“He himself bore our sins in his body on the tree,
so that we might die to sins and live for righteousness;
by his wounds you have been healed”
(1 Peter 2:24)
When Jesus first taught His disciples that He must suffer and die it was Peter who, having just acknowledged Him as the Messiah, disputed with Him. He could not get his mind around the idea of a suffering Messiah. Now that same Peter, ‘contradicting his own contradiction’, focuses on that suffering.
He and others are quite clear about this.
- “He himself bore our sins in his body on the tree” (1 Peter 2:24)
- “God made him who had no sin to be sin for us” ( 2 Corinthians 5:21)
- “He sacrificed for their sins once for all when he offered himself” (Hebrews 7:27)
- “For Christ died for sins once for all, the righteous for the unrighteous, to bring you to God” (1 Peter 3:18)
Normally it is the one who offends who is guilty and bears the penalty. However here, through His great love, God has provided a substitute – One who takes into Himself and upon Himself, both the guilt and the sentence, ’for the wages of sin is death.’ (Romans 6:23)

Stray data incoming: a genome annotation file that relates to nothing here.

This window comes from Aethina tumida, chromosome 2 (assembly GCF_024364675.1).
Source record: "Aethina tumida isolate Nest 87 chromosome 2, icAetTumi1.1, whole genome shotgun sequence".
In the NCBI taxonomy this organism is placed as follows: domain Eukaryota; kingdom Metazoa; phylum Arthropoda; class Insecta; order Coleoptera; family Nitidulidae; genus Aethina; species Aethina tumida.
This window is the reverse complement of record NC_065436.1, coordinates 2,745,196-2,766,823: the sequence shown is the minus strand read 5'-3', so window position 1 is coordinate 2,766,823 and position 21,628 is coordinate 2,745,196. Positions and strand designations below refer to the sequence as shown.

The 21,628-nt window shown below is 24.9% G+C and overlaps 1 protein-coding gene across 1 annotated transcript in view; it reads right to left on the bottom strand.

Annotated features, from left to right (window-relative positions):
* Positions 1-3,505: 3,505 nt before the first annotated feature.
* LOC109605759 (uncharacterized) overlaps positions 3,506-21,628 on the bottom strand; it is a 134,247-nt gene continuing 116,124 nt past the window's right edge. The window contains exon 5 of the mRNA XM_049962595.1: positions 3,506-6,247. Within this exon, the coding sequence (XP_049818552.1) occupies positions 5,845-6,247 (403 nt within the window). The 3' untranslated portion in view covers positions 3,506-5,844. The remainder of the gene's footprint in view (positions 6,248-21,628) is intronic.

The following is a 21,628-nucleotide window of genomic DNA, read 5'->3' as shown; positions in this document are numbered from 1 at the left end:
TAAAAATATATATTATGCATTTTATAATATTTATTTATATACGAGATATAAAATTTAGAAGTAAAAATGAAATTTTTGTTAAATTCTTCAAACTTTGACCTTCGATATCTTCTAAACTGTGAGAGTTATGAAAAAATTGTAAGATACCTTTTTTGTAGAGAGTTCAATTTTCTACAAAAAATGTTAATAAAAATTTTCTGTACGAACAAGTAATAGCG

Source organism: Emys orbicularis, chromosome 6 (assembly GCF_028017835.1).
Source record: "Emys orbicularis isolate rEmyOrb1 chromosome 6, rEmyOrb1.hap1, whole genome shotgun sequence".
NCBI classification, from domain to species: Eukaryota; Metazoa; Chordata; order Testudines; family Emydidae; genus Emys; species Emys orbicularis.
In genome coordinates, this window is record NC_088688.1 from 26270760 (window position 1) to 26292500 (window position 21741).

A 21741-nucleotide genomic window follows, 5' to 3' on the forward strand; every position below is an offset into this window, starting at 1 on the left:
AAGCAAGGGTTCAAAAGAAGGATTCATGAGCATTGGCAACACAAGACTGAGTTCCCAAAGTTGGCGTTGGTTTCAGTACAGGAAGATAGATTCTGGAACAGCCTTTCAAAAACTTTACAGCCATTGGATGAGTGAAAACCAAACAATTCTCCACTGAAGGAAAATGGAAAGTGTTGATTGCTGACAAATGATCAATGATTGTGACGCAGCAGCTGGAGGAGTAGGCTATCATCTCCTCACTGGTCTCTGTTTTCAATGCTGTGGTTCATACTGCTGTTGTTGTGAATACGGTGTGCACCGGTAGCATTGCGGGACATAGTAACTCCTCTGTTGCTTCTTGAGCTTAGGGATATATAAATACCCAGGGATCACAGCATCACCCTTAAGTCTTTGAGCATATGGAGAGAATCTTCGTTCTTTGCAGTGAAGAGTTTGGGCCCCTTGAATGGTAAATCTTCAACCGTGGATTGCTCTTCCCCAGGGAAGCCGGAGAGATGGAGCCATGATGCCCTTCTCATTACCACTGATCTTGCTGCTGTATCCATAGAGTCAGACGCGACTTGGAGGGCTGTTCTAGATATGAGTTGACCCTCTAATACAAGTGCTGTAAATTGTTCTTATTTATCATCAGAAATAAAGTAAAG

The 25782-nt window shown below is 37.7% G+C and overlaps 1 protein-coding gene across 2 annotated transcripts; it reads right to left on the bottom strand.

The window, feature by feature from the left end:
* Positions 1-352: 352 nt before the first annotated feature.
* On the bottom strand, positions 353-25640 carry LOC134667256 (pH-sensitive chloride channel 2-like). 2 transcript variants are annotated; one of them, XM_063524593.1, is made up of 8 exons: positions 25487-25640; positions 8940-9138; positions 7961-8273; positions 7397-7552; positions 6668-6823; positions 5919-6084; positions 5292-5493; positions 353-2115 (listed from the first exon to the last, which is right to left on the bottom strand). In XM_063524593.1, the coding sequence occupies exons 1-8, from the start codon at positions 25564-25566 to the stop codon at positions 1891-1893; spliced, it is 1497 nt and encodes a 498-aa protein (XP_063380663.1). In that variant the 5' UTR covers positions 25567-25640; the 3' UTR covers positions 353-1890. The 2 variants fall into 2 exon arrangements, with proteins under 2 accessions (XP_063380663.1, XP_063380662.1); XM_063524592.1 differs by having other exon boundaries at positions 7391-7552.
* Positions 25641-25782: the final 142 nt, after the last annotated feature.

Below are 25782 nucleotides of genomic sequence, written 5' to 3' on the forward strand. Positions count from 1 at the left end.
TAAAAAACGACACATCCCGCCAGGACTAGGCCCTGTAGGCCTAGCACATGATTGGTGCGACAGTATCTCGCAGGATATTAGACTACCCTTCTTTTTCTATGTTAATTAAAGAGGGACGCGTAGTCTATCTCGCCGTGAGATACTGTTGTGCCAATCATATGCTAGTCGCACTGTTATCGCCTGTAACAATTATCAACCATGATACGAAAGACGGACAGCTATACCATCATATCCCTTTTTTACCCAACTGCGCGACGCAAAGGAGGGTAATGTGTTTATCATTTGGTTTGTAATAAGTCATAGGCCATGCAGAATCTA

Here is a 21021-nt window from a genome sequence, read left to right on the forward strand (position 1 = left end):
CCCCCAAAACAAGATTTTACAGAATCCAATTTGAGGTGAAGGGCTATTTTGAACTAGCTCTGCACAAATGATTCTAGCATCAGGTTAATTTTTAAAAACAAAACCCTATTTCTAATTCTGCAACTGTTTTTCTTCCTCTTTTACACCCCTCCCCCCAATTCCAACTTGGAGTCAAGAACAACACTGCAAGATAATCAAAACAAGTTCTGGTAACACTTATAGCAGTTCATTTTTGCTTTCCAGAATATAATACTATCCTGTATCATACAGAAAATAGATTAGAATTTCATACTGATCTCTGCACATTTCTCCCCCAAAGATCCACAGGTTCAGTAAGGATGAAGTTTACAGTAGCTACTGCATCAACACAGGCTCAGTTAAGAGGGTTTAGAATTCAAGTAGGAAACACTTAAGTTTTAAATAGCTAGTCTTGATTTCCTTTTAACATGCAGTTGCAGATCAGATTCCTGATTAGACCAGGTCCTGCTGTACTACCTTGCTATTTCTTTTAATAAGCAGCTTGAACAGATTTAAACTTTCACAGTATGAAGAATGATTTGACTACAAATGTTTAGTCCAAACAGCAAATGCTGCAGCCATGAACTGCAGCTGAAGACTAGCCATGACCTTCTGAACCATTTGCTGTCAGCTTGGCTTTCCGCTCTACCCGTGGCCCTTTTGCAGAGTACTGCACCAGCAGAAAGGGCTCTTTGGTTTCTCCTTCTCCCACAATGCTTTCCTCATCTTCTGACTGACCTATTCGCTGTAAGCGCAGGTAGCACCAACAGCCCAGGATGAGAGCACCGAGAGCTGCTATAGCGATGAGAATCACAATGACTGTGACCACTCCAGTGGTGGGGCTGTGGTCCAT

What is more He did not die only to secure our forgiveness but, as Peter goes on to say, He died to secure for us our holiness as well. Through faith in Him we are set free from our sin, relieved of the spiritual penalty, adopted by God as His children, and given a righteousness before God that we could never have otherwise achieved.
This all happened ‘through his wounds’, the wounds that brought about His death. For the Cross is not a small piece of attractive jewellery. It is forever a large, rough, wooden instrument of vicious and vile death. And this Cross is forever stained with the precious blood of the glorious Son of God – blood from the torn flesh on His back, blood from His hands and feet, and blood from the cruel crown whose thorns had been pressed deeply into His head.
Here was the body and blood of which He had spoken at the Last supper. The body that bore the punishment and the blood that washed away the sins of the world. There is no Christianity without the Cross.
On that Cross He died for me …. and for ‘you’
‘Forbid it, Lord, that I should boast
save in the death of Christ, my God!
All the vain things that charm me most,
I sacrifice them through his blood.’